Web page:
Coffin Joe is still looking for the perfect woman to give birth to a son of his, and, cleared of the past crimes in the first film (At Midnight I'll Take Your Soul), keeps terrorizing the ... See full summary »
José Mojica Marins
José Mojica Marins,
A young sailor falls in love with a mysterious woman, performing as a mermaid at the local carnival. He soon comes to suspect the girl might be a real mermaid, who draws men to a watery death during the full moon.
Johnson, an agent for the Liquor Control Department, comes across the remote Cuckoo Bird Inn after escaping from a band of cut-throat moonshiners and a mysterious killer. He realizes there ... See full summary »
An alien agent from the distant planet Davana is sent to Earth via a high-tech matter transporter. There, he terrorizes Southern California in an attempt to acquire blood for his dying race, the result of a devastating nuclear war.
As the narrator invites us to explore the horrors of an insane mind, a young woman wakes from a nightmare in a cheap hotel room. We follow her through the skid-row night and encounters with an abusive husband; a wino; a pimp and the rich man he panders for; a flashback to her traumatic childhood; violence; pursuit through dark streets; dementia. Filmed in film-noir style throughout; only the narrator speaks. Written by
Rod Crawford <firstname.lastname@example.org>
The movie was inspired by a dream of Adrienne Barrett, John Parker's secretary, who stars in the film. As Barrett was not an actress, Bruno VeSota states he tricked her into performing by various means, including tickling her feet with a feather (for laughter) and unexpectedly shooting a blank at her (for shock). According to VeSota, the film was originally intended to be a 10 minute short, and the majority of the film was fleshed out by him by conceiving one shock after another, and he therefore considers himself the uncredited screenwriter. VeSota also claims to have directed at least half the film, and to have guided John Parker in directing the rest. This is according to part of an interview between VeSota and Barry Brown for an unpublished article in Castle of Frankenstein film magazine, as summarized in the August 1980 issue of Heavy Metal magazine by Bhob Stewart. See more »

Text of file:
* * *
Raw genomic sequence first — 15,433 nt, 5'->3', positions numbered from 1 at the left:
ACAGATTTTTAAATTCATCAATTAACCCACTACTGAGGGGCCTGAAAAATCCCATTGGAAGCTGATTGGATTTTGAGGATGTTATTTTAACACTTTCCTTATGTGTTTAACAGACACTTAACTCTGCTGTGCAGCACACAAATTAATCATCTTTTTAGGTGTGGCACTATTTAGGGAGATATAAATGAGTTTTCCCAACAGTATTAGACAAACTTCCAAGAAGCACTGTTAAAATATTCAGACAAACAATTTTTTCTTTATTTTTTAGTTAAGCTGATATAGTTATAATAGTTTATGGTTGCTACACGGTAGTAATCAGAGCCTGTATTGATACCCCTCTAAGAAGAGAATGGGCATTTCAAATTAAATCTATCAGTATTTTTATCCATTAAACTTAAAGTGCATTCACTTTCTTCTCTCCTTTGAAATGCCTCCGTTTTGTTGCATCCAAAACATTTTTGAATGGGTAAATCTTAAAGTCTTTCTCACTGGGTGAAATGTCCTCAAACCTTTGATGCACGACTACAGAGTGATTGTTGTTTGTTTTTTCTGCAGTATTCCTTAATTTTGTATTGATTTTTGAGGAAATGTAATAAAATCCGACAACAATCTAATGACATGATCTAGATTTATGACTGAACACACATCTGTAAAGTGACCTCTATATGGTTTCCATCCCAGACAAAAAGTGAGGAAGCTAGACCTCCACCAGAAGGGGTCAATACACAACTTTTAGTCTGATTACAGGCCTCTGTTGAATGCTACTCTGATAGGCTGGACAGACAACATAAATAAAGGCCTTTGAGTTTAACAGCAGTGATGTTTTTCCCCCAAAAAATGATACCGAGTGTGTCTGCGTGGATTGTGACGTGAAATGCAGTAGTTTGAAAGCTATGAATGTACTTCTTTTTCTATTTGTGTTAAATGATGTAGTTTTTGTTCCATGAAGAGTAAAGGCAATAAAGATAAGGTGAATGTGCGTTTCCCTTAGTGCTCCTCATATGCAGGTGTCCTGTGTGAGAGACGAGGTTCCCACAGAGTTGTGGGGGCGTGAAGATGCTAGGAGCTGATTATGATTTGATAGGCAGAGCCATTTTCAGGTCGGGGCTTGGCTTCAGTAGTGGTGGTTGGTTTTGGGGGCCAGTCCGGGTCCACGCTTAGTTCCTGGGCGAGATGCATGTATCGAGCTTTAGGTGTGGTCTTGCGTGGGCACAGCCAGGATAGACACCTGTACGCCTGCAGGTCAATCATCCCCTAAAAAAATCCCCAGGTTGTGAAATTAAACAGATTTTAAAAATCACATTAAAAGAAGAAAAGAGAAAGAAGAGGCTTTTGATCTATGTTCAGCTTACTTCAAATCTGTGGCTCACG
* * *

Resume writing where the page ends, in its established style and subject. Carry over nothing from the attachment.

Safe. Safe? At last. Yes, you are safe... in another hallucination of your crazed mind.
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Finally after a long wait we can see the original version of "Dementia" which was re released two years later as "Daughter of Horror" , cut by two minutes and featured the notoriously bad voice over by the unknown (outside america) Ed McMahon , which was added as the re releasers thought that the public would not understand what was going on , it did the opposite and has unfairly given the film a bad reputation. Since the re release was shown , the film itself has pretty much disappeared and only terrible prints on the 1957 version have been available , giving a brief glimpse of what this film could have been. But now the full version has been released by Kino Films on DVD. The print is stunning (compared to the previously available anything would be preferable), and the restoration of the nightmarish "jazzey" score is fault less. "Dementia" and "Daughter of Horror" (it was given a more salatious title to get audiences in) are both on the disc...with some great extras its worth a look. The story itself is a living/dreaming nightmare , the boundaries are jarred from the first scene as we pan in from the empty street into the apartment window and track up to the bed. The Gammin wakes and looks as if she has just had a bad nightmare , she gets up and walks over to a drawer , opens it and pulls out a switchblade , she looks down and sneers , pockets the knife and goes out into the night. From here on we either know that she it totally insane or that she is out to protect herself or both. We follow her journey into bars and meetings with pimps and flower sellers. I wont tell you anymore about it , otherwise it will spoil the fun of finding out for yourself but this film is a must and belongs on any serious collectors shelf.
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